Save enough and invest it wisely and working itself becomes optional. When I learned about FIRE and realized that being financially independent at a relatively young age was possible I felt like I could take a huge breath of relief.
I don’t know about you, but that alone made me feel more hopeful for the future. It showed me there was an option other than working nonstop for 45 years — and I knew immediately I wanted that alternative. Buying my time is way more important to me than buying whatever miscellaneous thing I find at Target this week that I’ll probably forget about in a month.
3. Cutting Back Lets You Give Back
When you have more breathing room in your own budget, you can use some of that extra cash to give back to causes that are important to you, help those directly in your network or community, and invest in ideas that you think will make our future a brighter, less scary place.
Being financially secure opens up so many more opportunities for generosity and allows you to give without adding to your stress. Financially supporting the work you think is important, or funding the ideas and communities you want to see more of in this world can also ensure you are tapped into a community focused on possible solutions to the problems we face rather than just the problems themselves – which in turn can help us all feel a bit more hopeful.
4. Less Spending = Less Resource Consumption
If you are particularly worried about the climate crisis and environmental degradation, then saving money can be a big win-win scenario. By designing your life to be more sustainable, you should be inherently spending less.
There are countless examples of how the more frugal option is also the more sustainable option and vice-versa, like:
- Buying used items
- Borrowing items from others before buying something new
- Eating less meat
- Walking, biking, or using public transportation
- Living in a smaller house and adjustin the temperature to conserve energy
But most importantly, it’s just…not buying the things. It’s choosing to consume less.
We recently did a no-spend month – you can read about the results here – and out of everything we stopped ourselves from buying that month, we only went back and bought two (an airfryer and some silicone meal prep cubes). All of those other potential purchases weren’t necessary, but if we would have made them we would have spent an extra $1,000 and consumed that much more resources.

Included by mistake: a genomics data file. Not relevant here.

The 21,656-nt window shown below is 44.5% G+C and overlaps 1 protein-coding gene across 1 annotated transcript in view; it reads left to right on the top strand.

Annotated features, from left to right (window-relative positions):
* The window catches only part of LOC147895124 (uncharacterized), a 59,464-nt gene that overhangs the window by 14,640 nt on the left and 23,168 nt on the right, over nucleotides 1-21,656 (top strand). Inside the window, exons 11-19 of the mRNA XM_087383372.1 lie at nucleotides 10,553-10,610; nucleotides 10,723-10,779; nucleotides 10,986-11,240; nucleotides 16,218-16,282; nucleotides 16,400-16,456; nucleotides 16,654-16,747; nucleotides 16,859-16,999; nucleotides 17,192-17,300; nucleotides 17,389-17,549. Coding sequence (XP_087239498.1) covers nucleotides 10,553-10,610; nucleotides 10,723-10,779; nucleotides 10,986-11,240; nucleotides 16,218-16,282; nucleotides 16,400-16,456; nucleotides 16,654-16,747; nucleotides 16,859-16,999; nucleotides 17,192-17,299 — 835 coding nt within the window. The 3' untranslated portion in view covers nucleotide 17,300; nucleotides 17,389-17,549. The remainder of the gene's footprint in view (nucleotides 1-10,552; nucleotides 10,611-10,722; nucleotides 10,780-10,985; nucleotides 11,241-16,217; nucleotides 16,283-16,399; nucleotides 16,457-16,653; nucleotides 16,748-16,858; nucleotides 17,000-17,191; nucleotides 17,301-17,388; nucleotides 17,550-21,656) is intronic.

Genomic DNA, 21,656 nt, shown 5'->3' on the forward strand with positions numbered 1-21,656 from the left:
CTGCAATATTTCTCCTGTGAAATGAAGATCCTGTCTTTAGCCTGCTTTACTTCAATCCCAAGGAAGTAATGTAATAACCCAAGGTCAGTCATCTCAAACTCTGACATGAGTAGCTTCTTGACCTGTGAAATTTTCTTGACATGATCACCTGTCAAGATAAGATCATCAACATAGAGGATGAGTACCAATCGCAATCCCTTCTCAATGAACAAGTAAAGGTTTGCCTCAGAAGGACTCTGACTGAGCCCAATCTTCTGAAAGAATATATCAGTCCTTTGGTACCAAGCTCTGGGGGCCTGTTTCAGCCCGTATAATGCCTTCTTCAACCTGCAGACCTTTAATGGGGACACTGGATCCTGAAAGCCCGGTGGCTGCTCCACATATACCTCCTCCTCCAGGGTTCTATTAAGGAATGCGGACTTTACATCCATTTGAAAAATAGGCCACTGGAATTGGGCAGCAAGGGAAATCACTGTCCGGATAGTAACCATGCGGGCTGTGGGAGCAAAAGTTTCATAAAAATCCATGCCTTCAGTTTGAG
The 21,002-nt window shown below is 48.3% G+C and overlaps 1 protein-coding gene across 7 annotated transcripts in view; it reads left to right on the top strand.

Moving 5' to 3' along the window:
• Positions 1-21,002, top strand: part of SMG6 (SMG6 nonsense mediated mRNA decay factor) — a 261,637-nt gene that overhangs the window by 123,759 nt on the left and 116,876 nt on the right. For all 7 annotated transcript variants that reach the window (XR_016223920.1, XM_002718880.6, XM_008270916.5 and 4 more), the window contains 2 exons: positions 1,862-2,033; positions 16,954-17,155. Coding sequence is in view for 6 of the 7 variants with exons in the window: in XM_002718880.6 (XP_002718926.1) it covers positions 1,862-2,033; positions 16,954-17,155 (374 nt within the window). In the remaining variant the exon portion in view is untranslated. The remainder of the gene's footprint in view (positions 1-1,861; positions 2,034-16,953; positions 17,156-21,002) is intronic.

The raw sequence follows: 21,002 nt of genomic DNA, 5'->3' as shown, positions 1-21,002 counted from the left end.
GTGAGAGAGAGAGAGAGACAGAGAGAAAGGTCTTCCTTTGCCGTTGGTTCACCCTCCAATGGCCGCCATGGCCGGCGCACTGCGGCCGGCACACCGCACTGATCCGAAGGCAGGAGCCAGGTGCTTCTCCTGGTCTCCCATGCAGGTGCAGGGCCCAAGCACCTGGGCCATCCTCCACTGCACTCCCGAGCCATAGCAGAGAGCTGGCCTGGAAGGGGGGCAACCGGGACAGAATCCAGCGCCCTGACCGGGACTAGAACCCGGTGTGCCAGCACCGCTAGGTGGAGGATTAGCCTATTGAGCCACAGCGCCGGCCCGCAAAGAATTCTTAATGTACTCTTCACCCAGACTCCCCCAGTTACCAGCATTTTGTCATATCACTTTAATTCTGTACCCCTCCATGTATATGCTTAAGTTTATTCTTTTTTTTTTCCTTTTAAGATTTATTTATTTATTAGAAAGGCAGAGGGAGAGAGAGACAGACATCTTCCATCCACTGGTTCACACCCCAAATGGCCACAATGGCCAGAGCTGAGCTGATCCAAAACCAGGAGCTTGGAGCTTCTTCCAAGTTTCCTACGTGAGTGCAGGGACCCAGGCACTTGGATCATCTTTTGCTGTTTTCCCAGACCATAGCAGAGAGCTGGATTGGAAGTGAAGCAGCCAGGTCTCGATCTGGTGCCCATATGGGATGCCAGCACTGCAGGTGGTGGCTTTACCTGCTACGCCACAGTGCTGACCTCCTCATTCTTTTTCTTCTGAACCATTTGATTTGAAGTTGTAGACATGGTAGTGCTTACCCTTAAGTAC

5. Find Joy and Connection in the Slow Down
Cutting my own spending taught me a lot of lessons about the joys of simpler living that have greatly benefited me in more ways than padding my bank account. Many of the things I did originally to save money, I now do just because I enjoy them more than the alternative.
I’m a pretty extroverted and social person. I used to accept pretty much any invite to grab a drink or dinner that came my way. This meant we had a pretty busy schedule and were spending a good chunk of money going out with friends.
Now, I say yes to fewer invitations. Being more intentional with my social calendar freed up my schedule for a nice slower pace and has created space for deeper connections. Now, we tend to have more casual hangouts at our house and in our backyard that lend themselves to more genuine conversation and friend time. I much prefer a fireside conversation and board games than straining to hear each other over a loud crowd and paying $14 per cocktail.
In a similar vein, when trying to save money, your quickest way to make progress is to cook more at home. I find that when we are sticking to our meal plans and cooking our own food, I feel so much better physically and mentally. I’m eating healthier foods, am less likely to skip lunch at work, and enjoy the act of cooking.
Even when I’m tired and don’t feel like starting, once I pour myself a drink, put some music on and start chopping up vegetables, I immediately am glad I decided to cook. It’s a good way to wind down from work, and it’s fun and tasty!
So, that’s it. Five reasons why I think you should save, even when you don’t feel very hopeful about the future. Decrease your stress, increase your options, contribute to solutions, consume less, and slow down. I bet if you make some changes now, you may even find yourself growing a little hopeful after all.